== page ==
Yesterday (10th April 2015) the Wall Street Journal reported a new trend in North American distance running.
No longer satisfied with boring their friends with tales of blisters and missed personal bests, its now all about the finisher's medal. Not only do competitors receive medals for completing the medal or half marathon, but they can now receive "frequent runner" medals for completing multiple races that belong to a series. One runner interviewed spoke of the 20 medals she had collected this season along. Runner's Magazines have "Top 10 races" tables based on the size and style of medal that finishers receive.
But this is America - of course there is more! Several companies will sell you custom built medal display stands (emblazoned with slogans like "Pain is the pathway to success") so you can discreetly brag when you friends come over.
That's all great - but my favourite was the "virtual race" medal. Capitalising on the modern desire to do-it-all-my-way-when-it-suits-me-but-I-still-want-everyone-to-know-about-it, entrepreneurial startups will now allow you (for around $30) to register for a "virtual race", in which as you run on your treadmill, around the block, or even just walk around your house, you can rack up the miles you need to complete you own personal marathon. When you cross your personal "finish line", our friendly .com startup will send you a medal, and no doubt an invitation to run another "race" (and pay another $30.)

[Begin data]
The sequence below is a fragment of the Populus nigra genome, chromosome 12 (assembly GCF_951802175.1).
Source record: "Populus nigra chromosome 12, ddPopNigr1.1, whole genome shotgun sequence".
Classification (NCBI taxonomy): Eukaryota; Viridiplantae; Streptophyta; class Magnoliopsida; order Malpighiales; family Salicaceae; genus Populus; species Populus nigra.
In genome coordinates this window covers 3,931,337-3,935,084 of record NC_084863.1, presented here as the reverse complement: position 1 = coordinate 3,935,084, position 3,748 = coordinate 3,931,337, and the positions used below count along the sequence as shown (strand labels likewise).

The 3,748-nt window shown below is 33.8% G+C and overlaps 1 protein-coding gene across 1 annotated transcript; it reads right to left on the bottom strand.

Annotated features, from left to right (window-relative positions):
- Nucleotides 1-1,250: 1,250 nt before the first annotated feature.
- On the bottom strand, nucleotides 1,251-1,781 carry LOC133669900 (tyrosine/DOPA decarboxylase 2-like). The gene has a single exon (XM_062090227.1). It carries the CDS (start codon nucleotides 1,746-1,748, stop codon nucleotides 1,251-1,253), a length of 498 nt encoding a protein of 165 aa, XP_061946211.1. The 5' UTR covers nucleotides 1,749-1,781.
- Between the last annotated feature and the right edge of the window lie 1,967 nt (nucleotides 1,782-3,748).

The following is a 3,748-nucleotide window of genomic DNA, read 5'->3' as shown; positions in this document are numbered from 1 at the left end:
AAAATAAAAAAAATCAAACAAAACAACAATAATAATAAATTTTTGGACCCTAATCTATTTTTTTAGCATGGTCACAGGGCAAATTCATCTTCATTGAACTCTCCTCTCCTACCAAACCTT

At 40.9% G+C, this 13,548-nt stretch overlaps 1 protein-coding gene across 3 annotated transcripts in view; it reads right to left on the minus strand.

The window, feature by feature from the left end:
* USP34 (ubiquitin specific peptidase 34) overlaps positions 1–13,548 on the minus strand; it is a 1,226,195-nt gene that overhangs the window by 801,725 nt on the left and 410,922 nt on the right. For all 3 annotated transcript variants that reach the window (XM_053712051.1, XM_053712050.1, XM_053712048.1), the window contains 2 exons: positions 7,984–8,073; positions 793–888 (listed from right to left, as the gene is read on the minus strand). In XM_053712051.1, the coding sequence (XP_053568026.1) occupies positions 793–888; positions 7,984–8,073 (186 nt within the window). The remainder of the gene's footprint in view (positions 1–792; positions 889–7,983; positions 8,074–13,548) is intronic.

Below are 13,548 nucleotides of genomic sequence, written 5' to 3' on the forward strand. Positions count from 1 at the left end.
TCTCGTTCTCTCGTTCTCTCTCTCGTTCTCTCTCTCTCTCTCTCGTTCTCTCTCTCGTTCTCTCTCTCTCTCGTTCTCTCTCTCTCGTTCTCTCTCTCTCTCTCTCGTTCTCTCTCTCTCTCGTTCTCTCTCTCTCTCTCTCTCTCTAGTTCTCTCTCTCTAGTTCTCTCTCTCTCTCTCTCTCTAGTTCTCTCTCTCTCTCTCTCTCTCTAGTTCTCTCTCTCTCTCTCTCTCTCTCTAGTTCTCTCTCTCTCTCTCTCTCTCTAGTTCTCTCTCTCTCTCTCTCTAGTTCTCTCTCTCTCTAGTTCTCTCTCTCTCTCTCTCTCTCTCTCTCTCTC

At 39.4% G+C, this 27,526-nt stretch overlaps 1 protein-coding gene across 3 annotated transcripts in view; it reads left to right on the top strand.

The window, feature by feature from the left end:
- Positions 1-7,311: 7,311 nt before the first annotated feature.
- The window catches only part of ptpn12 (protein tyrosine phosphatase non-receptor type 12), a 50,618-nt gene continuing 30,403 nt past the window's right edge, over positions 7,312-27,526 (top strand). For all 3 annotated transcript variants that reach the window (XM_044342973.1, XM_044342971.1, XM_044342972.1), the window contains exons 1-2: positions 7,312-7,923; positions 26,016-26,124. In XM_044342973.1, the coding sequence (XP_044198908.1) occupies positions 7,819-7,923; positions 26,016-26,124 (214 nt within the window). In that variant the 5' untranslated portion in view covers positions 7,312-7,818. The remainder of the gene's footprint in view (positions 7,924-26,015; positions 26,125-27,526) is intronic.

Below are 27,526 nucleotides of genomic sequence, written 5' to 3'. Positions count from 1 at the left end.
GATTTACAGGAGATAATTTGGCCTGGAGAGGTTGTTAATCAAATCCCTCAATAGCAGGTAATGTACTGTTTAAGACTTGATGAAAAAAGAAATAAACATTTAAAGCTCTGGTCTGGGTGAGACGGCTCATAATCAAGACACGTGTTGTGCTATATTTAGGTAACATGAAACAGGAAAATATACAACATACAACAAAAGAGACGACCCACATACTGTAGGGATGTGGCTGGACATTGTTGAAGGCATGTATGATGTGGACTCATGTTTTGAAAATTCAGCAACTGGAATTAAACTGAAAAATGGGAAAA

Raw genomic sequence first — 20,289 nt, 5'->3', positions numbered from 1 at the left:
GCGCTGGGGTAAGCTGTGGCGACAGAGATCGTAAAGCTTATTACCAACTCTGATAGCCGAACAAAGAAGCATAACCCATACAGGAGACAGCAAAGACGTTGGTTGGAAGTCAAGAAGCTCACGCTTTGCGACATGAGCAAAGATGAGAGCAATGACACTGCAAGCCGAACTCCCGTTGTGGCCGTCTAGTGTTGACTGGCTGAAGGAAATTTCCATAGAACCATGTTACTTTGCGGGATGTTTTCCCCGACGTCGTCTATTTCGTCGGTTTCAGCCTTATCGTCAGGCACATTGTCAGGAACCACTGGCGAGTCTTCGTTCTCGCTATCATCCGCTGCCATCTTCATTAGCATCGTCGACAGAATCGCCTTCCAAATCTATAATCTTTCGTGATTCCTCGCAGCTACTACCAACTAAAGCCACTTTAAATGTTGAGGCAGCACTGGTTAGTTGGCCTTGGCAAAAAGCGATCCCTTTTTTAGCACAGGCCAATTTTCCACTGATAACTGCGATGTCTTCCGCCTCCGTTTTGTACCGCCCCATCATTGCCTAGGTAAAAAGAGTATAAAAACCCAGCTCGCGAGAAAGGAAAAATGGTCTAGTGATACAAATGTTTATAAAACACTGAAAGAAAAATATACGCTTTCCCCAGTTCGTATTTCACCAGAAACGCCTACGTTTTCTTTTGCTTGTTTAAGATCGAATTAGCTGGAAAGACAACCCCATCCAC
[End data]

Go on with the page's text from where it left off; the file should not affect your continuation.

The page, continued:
I'm going to join out on a grumpy middle-aged man limb here, and I speak as someone who has run 20-odd marathon, but doesn't that should just sound a bit ridiculous and self-centred? It almost seems as if the key element in training for and running a marathon - that is, discipline, has been sacrificed at the altar of "everything is about me and my convenience."
I was thinking about this in terms of our life as Christians.
As Christians, we are disciples of Christ. Not consumers, not users, friends or colleagues. So often Jesus and the apostles use the language of discipleship, being a soldier, struggling, taking up your cross, to describe the christian life. They don't use the language of convenience, comfort or self-importance.
There is no doubt that in many aspects of life, from running to shopping to career, we are being encouraged to be self centred and to make things are "time convenient" as possible.
A great temptation is that we carry this attitude over into our Christian life, but we need to work against that, and rather, live as disciplined, hard working disciples of Christ.